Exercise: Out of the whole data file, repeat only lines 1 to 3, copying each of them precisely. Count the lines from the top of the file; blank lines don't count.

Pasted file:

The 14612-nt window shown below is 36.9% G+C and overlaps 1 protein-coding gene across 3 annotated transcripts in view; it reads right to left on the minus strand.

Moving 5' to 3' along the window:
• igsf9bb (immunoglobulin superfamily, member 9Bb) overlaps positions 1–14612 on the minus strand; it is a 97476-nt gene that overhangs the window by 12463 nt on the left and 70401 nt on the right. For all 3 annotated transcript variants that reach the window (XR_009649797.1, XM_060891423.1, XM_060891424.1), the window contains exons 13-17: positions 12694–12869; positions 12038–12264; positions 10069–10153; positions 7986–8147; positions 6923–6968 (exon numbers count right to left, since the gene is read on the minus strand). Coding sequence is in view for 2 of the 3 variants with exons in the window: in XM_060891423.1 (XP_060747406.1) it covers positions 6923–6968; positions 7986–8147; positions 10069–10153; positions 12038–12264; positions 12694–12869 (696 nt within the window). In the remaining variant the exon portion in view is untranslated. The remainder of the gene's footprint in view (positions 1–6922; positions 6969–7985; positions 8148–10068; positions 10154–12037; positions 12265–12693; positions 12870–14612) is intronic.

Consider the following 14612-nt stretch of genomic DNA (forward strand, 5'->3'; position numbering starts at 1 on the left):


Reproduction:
The 14612-nt window shown below is 36.9% G+C and overlaps 1 protein-coding gene across 3 annotated transcripts in view; it reads right to left on the minus strand.

Moving 5' to 3' along the window:
• igsf9bb (immunoglobulin superfamily, member 9Bb) overlaps positions 1–14612 on the minus strand; it is a 97476-nt gene that overhangs the window by 12463 nt on the left and 70401 nt on the right. For all 3 annotated transcript variants that reach the window (XR_009649797.1, XM_060891423.1, XM_060891424.1), the window contains exons 13-17: positions 12694–12869; positions 12038–12264; positions 10069–10153; positions 7986–8147; positions 6923–6968 (exon numbers count right to left, since the gene is read on the minus strand). Coding sequence is in view for 2 of the 3 variants with exons in the window: in XM_060891423.1 (XP_060747406.1) it covers positions 6923–6968; positions 7986–8147; positions 10069–10153; positions 12038–12264; positions 12694–12869 (696 nt within the window). In the remaining variant the exon portion in view is untranslated. The remainder of the gene's footprint in view (positions 1–6922; positions 6969–7985; positions 8148–10068; positions 10154–12037; positions 12265–12693; positions 12870–14612) is intronic.